Natural Resources, School of

 

Date of this Version

12-2013

Citation

Kill, R. A. 2013. A population model for walleye in Nebraska irrigation reservoirs. Master's Thesis. University of Nebraska-Lincoln, Lincoln, Nebraska.

Comments

A THESIS Presented to the Faculty of The Graduate College at the University of Nebraska In partial Fulfillment of Requirements For the Degree of Master of Science, Major: Natural Resource Sciences, Under the Supervision of Professor Kevin L. Pope. Lincoln, Nebraska: December 2013

Copyright 2013 Robert A. Kill.

Abstract

Understanding how and why fish population size changes between years is a central theme in fisheries ecology. Fishery agencies have limited time and financial resources, thus there is a need for a quantitative way to direct the limited time and financial resources so agencies can manage fisheries more efficiently. I developed a tool for fishery managers that synthesizes common population indices and evaluated the relative importance of those indices given varying uncertainty in age-0 walleye Sander vitreus survival. Under most circumstances, I determined that resources are best utilized in reducing age-0 survival uncertainty when understanding walleye population growth. I applied our model to walleye populations in irrigation reservoirs in southwest Nebraska to understand how often a strong year class must be produced to sustain walleye populations, and found that a strong year class must be produced at least once every four years at Harlan County Lake, Medicine Creek Reservoir, and Red Willow Reservoir, and once every 7 years at Swanson Reservoir. Additionally, I hypothesized the effects of increased water temperature resulting from climate change in the region, and determined that a strong year class must be produced at least once every 3 years at Harlan County Lake and Medicine Creek Reservoir, once every 2 years at Red Willow Reservoir, and once every 4 years at Swanson Reservoir to sustain walleye populations (i.e., populations had a higher risk of quasi-extinction during the climate change scenarios).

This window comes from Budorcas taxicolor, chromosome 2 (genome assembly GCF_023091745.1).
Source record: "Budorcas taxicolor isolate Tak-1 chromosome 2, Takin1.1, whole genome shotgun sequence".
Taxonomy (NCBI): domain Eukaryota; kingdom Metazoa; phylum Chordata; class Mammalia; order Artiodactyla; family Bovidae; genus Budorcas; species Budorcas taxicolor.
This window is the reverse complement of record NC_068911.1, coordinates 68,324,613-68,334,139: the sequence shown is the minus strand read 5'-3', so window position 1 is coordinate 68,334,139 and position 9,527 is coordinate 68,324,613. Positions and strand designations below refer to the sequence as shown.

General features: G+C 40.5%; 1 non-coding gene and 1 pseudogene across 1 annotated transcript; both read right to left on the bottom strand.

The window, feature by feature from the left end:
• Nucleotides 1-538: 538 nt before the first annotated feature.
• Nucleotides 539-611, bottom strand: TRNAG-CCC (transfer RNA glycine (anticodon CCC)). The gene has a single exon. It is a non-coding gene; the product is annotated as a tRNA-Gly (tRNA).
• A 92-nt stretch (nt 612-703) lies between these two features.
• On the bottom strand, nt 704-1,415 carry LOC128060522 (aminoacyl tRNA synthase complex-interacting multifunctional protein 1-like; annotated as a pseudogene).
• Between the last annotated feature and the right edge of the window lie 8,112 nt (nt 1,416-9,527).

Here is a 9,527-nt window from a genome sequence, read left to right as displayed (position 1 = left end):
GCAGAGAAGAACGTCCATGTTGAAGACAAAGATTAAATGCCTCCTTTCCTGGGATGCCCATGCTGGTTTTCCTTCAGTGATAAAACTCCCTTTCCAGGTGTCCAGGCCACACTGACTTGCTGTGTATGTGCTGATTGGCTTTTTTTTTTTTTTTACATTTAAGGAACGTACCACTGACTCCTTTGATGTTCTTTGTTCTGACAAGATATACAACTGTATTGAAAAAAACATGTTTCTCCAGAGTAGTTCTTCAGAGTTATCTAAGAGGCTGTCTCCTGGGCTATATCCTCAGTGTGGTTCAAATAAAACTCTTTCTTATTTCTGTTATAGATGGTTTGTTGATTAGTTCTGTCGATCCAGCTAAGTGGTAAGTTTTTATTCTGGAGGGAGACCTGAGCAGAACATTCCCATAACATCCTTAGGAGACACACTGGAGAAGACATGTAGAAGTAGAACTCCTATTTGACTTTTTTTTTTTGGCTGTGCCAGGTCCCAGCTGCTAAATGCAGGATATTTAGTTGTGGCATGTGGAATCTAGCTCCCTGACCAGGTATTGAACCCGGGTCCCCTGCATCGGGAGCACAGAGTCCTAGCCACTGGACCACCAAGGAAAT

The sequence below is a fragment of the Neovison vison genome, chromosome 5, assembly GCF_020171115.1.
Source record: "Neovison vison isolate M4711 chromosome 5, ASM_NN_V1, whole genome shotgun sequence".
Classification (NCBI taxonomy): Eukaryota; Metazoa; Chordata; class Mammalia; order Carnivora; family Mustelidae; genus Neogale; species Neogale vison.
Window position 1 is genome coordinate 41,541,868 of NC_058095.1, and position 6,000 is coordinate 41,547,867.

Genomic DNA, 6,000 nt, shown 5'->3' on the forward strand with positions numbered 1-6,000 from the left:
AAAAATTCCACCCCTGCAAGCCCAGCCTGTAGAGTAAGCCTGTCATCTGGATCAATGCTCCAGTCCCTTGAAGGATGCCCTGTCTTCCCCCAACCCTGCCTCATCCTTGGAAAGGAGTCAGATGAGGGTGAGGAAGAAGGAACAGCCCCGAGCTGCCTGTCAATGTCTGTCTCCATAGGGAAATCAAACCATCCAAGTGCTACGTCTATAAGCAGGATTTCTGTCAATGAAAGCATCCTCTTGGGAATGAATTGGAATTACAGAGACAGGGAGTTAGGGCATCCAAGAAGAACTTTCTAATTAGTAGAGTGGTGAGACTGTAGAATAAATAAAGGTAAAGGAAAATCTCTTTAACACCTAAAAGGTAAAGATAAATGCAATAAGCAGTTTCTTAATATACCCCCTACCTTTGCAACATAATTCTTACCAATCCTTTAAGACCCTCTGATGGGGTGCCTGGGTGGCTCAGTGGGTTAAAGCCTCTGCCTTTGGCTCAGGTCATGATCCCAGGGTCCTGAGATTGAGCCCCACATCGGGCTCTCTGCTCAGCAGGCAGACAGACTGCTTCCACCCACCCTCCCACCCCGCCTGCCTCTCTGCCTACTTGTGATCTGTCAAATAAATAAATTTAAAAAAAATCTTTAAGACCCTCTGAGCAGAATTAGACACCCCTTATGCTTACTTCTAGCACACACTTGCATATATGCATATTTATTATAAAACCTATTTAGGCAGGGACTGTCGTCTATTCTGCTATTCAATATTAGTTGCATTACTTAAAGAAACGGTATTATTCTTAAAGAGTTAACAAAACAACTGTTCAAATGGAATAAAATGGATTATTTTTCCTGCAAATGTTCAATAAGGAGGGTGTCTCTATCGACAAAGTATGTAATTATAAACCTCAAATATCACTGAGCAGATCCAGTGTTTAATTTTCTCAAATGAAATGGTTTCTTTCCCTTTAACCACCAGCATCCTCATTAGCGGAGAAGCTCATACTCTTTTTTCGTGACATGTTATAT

Advisor: Kevin L. Pope